Wyoming Board of Agriculture to meet in Cheyenne
CHEYENNE, Wyo. — The Wyoming Board of Agriculture will meet in Cheyenne at the Wyoming Department of Agriculture main office on Feb. 15.
The Wyoming Board of Agriculture will meet at 10 a.m. and is scheduled to adjourn at 3:15 p.m. During the meeting, the board will discuss weed and pest resolutions, Natural Resource & Policy base funding extension requests, receive an update on the Agriculture Producer Research Grant Program, hear legislative updates from ag groups, discuss the Game & Fish Access Recognition Program, and receive Water Quality Grant interim & final reports. Along with this, the board will receive a Rangeland Health Assessment Program update, discuss Conservation District resignations and appointments and handle any other business as needed. Finally, the board will meet at the WDA at 3 p.m. on Feb. 14 to attend the Senate Ag Committee meeting and at 7 a.m. on Feb. 16 to attend the House Ag Committee meeting.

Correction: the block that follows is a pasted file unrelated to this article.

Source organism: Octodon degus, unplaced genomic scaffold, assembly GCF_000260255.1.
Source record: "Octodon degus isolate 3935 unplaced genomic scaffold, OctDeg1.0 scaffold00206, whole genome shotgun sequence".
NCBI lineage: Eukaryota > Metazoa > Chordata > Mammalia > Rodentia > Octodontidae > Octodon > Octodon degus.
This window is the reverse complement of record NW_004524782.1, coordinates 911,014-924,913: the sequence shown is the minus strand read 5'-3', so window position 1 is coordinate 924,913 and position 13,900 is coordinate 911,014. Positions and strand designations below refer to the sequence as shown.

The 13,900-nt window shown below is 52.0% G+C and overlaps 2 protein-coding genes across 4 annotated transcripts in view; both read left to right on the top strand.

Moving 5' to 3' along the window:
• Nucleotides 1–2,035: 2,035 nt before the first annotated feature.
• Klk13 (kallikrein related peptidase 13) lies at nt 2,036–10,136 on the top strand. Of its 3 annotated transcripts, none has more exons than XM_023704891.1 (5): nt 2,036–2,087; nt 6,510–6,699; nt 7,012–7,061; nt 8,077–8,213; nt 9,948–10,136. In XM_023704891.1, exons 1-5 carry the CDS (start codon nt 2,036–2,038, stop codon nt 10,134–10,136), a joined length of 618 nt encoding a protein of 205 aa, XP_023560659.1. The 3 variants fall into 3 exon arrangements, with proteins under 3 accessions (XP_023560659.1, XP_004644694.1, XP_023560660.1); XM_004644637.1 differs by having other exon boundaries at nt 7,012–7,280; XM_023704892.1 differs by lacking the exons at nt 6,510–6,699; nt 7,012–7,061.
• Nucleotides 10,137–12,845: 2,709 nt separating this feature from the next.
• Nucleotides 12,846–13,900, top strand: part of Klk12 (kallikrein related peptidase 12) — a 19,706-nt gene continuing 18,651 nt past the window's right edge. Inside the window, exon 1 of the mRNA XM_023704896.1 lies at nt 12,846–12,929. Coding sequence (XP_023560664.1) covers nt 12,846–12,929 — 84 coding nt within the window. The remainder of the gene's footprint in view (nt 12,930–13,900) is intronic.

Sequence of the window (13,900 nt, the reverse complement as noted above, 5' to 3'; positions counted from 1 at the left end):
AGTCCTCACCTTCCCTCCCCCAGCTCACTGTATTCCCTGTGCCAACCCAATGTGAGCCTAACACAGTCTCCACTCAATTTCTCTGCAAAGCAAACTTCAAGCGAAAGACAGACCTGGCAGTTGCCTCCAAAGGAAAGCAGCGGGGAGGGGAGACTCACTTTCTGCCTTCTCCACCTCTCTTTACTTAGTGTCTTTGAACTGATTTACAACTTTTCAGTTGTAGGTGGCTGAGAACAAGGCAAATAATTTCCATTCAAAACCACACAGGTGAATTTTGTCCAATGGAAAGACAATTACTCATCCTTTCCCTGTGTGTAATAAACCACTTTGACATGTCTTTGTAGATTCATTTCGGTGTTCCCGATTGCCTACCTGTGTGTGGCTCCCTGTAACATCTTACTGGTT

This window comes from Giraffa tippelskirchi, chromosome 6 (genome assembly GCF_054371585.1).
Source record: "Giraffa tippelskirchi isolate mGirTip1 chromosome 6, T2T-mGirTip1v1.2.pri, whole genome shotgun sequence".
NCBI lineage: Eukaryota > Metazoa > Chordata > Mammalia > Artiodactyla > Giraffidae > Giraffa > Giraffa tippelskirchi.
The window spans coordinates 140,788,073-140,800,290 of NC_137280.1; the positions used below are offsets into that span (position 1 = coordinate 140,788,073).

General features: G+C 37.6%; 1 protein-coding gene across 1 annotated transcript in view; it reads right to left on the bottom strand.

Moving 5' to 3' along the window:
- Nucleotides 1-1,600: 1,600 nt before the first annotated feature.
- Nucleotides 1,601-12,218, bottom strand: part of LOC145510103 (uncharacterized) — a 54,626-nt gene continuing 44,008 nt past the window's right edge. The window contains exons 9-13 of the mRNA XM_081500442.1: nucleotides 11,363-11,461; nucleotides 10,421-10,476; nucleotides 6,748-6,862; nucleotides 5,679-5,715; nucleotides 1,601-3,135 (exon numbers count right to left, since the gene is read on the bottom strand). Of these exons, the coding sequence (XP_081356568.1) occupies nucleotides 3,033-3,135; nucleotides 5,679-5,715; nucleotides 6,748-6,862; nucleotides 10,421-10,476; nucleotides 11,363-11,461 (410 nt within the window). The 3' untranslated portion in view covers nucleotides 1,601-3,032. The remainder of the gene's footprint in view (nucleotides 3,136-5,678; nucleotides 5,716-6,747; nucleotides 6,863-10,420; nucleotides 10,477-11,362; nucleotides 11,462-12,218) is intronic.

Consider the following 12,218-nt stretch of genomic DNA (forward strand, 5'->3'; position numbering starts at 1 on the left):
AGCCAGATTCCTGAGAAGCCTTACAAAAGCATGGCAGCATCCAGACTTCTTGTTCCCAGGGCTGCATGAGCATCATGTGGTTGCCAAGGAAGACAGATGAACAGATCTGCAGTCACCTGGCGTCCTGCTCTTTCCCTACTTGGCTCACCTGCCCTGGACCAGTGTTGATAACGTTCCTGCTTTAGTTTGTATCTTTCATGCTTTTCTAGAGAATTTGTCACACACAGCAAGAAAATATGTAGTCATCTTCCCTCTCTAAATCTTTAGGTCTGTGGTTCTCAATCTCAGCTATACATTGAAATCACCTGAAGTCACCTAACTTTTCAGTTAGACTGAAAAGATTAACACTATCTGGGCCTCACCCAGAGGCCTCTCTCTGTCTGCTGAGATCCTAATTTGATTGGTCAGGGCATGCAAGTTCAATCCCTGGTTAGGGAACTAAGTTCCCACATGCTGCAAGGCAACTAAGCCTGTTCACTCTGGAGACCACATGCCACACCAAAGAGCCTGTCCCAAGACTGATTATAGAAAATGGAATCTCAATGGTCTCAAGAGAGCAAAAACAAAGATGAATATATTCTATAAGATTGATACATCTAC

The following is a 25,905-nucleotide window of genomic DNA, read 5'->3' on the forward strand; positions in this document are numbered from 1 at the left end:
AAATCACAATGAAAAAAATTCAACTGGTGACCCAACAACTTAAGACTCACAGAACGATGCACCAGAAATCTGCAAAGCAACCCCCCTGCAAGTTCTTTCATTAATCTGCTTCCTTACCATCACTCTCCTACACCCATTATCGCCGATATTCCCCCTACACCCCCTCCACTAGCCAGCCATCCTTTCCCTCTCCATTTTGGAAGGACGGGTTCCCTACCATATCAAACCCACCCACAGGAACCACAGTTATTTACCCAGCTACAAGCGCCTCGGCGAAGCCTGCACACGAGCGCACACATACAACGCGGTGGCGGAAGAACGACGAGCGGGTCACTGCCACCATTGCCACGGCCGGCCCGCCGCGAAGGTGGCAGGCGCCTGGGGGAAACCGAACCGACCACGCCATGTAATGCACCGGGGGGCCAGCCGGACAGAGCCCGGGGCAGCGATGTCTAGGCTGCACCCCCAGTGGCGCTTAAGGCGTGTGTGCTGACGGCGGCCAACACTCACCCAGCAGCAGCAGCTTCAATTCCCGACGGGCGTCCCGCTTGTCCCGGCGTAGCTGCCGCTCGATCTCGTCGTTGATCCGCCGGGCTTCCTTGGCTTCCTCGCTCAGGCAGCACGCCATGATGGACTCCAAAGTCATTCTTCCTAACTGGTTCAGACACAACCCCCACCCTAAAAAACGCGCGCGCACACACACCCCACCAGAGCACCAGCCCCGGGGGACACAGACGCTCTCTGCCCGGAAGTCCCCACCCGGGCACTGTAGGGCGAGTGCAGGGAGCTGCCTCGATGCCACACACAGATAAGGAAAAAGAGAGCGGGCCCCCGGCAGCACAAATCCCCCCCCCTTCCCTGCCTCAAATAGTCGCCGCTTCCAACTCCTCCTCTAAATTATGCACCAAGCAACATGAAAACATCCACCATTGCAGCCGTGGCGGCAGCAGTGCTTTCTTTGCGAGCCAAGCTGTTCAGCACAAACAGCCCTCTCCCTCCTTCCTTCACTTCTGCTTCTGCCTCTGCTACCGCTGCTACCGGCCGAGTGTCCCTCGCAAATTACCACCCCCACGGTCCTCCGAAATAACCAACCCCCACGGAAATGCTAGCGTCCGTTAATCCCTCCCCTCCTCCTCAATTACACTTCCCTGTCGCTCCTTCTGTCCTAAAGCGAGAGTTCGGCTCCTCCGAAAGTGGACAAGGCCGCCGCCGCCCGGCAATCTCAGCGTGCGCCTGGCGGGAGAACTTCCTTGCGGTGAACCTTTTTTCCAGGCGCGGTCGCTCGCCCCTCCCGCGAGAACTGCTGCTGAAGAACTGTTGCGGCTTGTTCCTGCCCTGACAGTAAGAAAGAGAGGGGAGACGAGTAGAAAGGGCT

There will be a chance for public comment during the meeting on Feb. 15.
The Board of Agriculture enforces the rules and regulations of the Wyoming Department of Agriculture. Seven board members are appointed by the governor for six-year terms to represent geographical areas of the state. Board members include: Jana Ginter, District 1; Jim Rogers, District 2; Shaun Sims, District 3; Amanda Hulet, District 4; Alison Lass, District 5; Bryan Brost, District 6; and Kevin Schieffer, District 7. Youth Board Members include: Kendall Roberts, Southeast; Richard Schlenker, Northwest; John Hansen, Southwest; and Cameron Smith, Northeast.
A full agenda with call in information for the meeting can be found at http://wyagric.state.wy.us/boa/agenda.
The call in number for the meeting is available on the agenda and the Wyoming Department of Agriculture main office is located at 2219 Carey, Ave. in Cheyenne.
In accordance with the Americans with Disabilities Act, special assistance or alternate formats will be made available for individuals with disabilities upon request in advance of the meeting.
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Fresh spring growth is a welcome sight for producers looking for animal forage. However, this lush growth may also be the perfect set of conditions for a case of grass tetany.